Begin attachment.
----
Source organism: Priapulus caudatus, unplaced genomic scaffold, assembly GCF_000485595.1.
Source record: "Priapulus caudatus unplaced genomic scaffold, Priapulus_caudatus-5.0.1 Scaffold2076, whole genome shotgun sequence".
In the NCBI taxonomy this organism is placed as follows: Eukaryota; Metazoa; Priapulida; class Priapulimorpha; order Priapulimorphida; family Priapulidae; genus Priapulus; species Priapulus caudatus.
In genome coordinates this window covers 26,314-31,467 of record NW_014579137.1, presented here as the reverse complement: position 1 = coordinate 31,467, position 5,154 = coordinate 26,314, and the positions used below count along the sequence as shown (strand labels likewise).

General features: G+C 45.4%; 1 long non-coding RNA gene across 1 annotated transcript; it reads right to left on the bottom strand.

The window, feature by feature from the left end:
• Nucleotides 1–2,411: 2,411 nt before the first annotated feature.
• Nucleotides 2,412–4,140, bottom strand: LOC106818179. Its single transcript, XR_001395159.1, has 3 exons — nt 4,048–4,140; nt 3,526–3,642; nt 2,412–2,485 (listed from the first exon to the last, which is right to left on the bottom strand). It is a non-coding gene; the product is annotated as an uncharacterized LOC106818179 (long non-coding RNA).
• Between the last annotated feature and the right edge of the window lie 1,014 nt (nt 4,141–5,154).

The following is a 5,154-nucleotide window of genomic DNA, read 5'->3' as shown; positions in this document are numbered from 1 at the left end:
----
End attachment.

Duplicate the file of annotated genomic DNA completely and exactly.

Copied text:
Source organism: Priapulus caudatus, unplaced genomic scaffold, assembly GCF_000485595.1.
Source record: "Priapulus caudatus unplaced genomic scaffold, Priapulus_caudatus-5.0.1 Scaffold2076, whole genome shotgun sequence".
In the NCBI taxonomy this organism is placed as follows: Eukaryota; Metazoa; Priapulida; class Priapulimorpha; order Priapulimorphida; family Priapulidae; genus Priapulus; species Priapulus caudatus.
In genome coordinates this window covers 26,314-31,467 of record NW_014579137.1, presented here as the reverse complement: position 1 = coordinate 31,467, position 5,154 = coordinate 26,314, and the positions used below count along the sequence as shown (strand labels likewise).

General features: G+C 45.4%; 1 long non-coding RNA gene across 1 annotated transcript; it reads right to left on the bottom strand.

The window, feature by feature from the left end:
• Nucleotides 1–2,411: 2,411 nt before the first annotated feature.
• Nucleotides 2,412–4,140, bottom strand: LOC106818179. Its single transcript, XR_001395159.1, has 3 exons — nt 4,048–4,140; nt 3,526–3,642; nt 2,412–2,485 (listed from the first exon to the last, which is right to left on the bottom strand). It is a non-coding gene; the product is annotated as an uncharacterized LOC106818179 (long non-coding RNA).
• Between the last annotated feature and the right edge of the window lie 1,014 nt (nt 4,141–5,154).

The following is a 5,154-nucleotide window of genomic DNA, read 5'->3' as shown; positions in this document are numbered from 1 at the left end: